-- Robert Preidt
FRIDAY, July 18, 2014 (HealthDay News) -- New mothers who return
to work full-time are less likely to stick with their
breast-feeding goals than those who go back to work part-time, a
new study finds.
"Support for a mother's delayed return to paid employment, or return at part-time hours, may help more mothers achieve their breast-feeding intentions," the researchers wrote. "This may increase breast-feeding rates and have important public health implications for U.S. mothers and infants."
Breast-feeding is known to provide health benefits for infants
and their mothers.
The researchers analyzed data from nearly 1,200 new mothers in
the United States and found that nearly 29 percent of those who
intended to breast-feed for three months did not meet that
Compared to mothers who stayed home for at least three months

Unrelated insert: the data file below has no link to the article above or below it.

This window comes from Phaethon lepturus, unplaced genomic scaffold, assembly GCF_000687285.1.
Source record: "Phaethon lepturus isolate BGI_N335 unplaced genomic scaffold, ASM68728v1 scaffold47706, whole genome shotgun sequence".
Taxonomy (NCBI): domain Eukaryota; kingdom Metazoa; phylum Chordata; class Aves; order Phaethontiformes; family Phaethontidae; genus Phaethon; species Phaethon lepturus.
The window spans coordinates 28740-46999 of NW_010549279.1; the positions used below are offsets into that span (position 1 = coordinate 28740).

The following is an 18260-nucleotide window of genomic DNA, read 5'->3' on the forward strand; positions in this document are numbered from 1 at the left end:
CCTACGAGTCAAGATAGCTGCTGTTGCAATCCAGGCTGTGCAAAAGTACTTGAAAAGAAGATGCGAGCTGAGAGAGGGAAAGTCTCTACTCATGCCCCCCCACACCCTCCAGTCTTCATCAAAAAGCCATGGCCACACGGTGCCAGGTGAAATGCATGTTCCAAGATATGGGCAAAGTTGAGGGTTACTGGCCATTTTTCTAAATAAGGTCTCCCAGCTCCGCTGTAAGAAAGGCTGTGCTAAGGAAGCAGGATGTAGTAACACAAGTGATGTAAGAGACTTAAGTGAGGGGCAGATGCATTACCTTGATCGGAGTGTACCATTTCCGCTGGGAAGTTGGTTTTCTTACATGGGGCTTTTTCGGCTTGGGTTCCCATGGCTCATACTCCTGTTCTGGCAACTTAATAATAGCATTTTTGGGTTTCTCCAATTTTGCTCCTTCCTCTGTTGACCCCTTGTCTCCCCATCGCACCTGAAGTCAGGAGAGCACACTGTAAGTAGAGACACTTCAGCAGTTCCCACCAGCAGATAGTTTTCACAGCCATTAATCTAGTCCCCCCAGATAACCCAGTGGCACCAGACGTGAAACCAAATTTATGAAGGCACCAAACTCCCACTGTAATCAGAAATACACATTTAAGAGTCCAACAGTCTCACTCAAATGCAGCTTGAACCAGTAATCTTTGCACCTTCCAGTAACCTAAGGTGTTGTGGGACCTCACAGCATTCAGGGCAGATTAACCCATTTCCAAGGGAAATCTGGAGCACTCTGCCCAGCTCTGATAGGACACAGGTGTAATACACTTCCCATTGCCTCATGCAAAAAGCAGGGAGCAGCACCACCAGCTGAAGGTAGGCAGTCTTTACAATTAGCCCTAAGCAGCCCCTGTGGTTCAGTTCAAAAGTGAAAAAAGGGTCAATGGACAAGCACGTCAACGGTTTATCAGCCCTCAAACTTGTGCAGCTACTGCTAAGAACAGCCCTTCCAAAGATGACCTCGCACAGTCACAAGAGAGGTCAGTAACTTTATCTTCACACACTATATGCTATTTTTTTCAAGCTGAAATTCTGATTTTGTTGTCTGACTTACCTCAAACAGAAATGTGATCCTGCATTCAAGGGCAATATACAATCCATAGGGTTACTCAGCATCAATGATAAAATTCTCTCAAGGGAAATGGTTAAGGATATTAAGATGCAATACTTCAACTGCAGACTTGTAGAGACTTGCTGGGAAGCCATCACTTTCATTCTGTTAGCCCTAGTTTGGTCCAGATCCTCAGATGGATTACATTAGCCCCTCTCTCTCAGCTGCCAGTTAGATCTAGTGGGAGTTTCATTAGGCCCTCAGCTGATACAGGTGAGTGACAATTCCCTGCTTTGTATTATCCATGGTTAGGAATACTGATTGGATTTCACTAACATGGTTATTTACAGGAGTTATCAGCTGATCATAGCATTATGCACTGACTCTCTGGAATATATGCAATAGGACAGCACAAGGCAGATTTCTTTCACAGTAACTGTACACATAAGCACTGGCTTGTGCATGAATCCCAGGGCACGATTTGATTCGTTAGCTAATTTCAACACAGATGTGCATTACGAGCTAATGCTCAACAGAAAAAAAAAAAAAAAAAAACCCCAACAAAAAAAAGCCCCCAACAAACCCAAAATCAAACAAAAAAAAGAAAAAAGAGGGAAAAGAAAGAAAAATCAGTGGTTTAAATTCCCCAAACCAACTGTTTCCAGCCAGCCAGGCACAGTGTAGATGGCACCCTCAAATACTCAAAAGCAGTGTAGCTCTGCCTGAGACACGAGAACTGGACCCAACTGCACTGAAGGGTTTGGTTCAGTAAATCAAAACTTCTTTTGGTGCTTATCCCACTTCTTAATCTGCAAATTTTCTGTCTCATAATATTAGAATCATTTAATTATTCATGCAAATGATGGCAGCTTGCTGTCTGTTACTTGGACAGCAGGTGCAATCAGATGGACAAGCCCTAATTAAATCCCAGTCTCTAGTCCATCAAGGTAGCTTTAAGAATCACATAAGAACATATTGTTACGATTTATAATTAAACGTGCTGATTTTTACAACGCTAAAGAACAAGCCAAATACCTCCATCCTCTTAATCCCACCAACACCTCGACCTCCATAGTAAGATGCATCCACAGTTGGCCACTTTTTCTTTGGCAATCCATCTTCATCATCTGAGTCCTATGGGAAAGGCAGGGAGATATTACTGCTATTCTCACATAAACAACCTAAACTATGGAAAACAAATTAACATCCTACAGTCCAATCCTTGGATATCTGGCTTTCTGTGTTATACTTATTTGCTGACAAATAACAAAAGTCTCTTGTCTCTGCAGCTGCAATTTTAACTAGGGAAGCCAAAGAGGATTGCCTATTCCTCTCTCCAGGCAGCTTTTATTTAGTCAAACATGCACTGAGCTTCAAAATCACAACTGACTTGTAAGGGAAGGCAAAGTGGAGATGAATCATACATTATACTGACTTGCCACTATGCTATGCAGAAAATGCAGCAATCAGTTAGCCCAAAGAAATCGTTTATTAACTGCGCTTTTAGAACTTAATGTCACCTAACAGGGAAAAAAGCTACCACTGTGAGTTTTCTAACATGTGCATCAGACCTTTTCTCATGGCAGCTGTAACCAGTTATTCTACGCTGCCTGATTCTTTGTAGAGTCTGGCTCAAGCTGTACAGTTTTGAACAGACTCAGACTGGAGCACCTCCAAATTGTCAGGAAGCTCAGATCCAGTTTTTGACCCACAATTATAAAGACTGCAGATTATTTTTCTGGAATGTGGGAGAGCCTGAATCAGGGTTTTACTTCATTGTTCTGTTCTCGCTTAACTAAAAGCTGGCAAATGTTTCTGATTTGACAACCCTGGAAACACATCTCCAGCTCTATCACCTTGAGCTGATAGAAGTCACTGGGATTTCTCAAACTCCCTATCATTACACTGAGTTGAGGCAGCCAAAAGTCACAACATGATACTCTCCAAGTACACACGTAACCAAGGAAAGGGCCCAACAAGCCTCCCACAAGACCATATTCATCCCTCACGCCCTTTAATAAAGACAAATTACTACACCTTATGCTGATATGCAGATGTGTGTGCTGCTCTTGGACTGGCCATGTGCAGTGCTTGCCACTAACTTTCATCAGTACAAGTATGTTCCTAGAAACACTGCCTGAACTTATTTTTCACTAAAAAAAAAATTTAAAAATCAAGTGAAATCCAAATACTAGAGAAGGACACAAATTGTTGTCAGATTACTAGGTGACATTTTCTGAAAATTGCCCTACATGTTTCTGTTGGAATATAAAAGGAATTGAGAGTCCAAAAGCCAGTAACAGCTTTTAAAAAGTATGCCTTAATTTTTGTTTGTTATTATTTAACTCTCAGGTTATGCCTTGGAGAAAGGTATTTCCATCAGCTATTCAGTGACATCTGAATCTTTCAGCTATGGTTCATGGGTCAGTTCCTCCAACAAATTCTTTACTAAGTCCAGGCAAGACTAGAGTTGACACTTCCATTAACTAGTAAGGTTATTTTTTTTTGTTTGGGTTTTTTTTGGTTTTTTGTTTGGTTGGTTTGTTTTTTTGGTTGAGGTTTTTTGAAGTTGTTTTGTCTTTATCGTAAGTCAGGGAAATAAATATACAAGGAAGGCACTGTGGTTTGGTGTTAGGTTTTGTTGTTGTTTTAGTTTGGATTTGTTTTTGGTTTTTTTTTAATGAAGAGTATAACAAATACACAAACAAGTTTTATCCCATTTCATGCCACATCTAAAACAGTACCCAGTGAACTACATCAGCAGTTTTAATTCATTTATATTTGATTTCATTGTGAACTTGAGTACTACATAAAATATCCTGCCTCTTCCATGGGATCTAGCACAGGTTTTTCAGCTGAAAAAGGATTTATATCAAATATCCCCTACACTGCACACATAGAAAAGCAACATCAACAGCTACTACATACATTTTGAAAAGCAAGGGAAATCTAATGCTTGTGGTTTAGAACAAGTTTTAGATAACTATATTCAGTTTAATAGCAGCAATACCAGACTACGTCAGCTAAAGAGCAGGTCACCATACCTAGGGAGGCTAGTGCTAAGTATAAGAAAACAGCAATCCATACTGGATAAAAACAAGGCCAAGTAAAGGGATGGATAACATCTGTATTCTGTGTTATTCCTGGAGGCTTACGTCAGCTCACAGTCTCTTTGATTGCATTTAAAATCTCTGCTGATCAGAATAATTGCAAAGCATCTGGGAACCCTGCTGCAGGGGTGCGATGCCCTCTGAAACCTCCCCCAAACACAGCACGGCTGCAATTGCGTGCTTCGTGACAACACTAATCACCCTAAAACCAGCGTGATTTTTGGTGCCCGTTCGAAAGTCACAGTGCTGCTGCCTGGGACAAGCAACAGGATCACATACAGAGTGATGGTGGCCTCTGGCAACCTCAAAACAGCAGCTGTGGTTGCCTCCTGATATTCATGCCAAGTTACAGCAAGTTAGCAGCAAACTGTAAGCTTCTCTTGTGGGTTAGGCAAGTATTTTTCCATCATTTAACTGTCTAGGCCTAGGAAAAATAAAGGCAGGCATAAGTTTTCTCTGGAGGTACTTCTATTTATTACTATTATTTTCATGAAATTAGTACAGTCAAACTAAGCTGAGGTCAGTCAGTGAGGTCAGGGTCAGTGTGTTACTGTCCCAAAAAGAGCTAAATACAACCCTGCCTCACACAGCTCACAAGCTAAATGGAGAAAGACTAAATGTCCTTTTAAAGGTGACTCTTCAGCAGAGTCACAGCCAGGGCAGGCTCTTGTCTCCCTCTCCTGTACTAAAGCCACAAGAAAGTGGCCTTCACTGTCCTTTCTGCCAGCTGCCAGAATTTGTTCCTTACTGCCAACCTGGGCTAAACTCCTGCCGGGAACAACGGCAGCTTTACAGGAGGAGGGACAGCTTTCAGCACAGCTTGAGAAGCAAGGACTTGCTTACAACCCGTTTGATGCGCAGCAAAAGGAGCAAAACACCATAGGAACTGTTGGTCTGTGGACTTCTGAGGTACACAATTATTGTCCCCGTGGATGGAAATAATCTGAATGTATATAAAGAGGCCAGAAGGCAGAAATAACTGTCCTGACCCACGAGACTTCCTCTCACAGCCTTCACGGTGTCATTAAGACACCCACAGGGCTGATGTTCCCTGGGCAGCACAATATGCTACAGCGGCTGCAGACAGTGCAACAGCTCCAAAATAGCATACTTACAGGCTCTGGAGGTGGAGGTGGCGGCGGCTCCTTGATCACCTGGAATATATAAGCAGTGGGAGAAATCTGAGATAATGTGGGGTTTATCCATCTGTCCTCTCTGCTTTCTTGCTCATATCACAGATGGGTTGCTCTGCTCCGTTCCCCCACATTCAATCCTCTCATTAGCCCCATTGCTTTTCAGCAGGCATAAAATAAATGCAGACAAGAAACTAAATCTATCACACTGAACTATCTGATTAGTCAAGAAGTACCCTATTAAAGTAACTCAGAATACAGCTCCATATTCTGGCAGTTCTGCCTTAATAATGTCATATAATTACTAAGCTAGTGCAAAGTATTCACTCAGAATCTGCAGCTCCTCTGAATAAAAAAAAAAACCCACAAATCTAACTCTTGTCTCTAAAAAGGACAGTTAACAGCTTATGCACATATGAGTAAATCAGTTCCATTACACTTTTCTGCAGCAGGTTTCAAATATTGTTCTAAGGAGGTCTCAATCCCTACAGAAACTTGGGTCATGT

after giving birth, mothers who returned to work full-time within
six weeks were 2.25 times less likely to meet their three-month
breast-feeding goal. Mothers who returned to work full-time between
six weeks and three months after giving birth were 1.82 times less
likely to achieve that goal, the study found.
There was no link between returning to work part-time and
failure to meet the three-month breast-feeding goal, according to
the study published July 17 in the
Journal of Human Lactation.
The U.S. National Library of Medicine has more about
EBSCO Information Services is fully accredited by URAC. URAC is an independent, nonprofit health care accrediting organization dedicated to promoting health care quality through accreditation, certification and commendation.
Please be aware that this information is provided to supplement the care provided by your physician. It is neither intended nor implied to be a substitute for professional medical advice. CALL YOUR HEALTHCARE PROVIDER IMMEDIATELY IF YOU THINK YOU MAY HAVE A MEDICAL EMERGENCY. Always seek the advice of your physician or other qualified health provider prior to starting any new treatment or with any questions you may have regarding a medical condition.
Copyright © EBSCO Information Services. All rights reserved.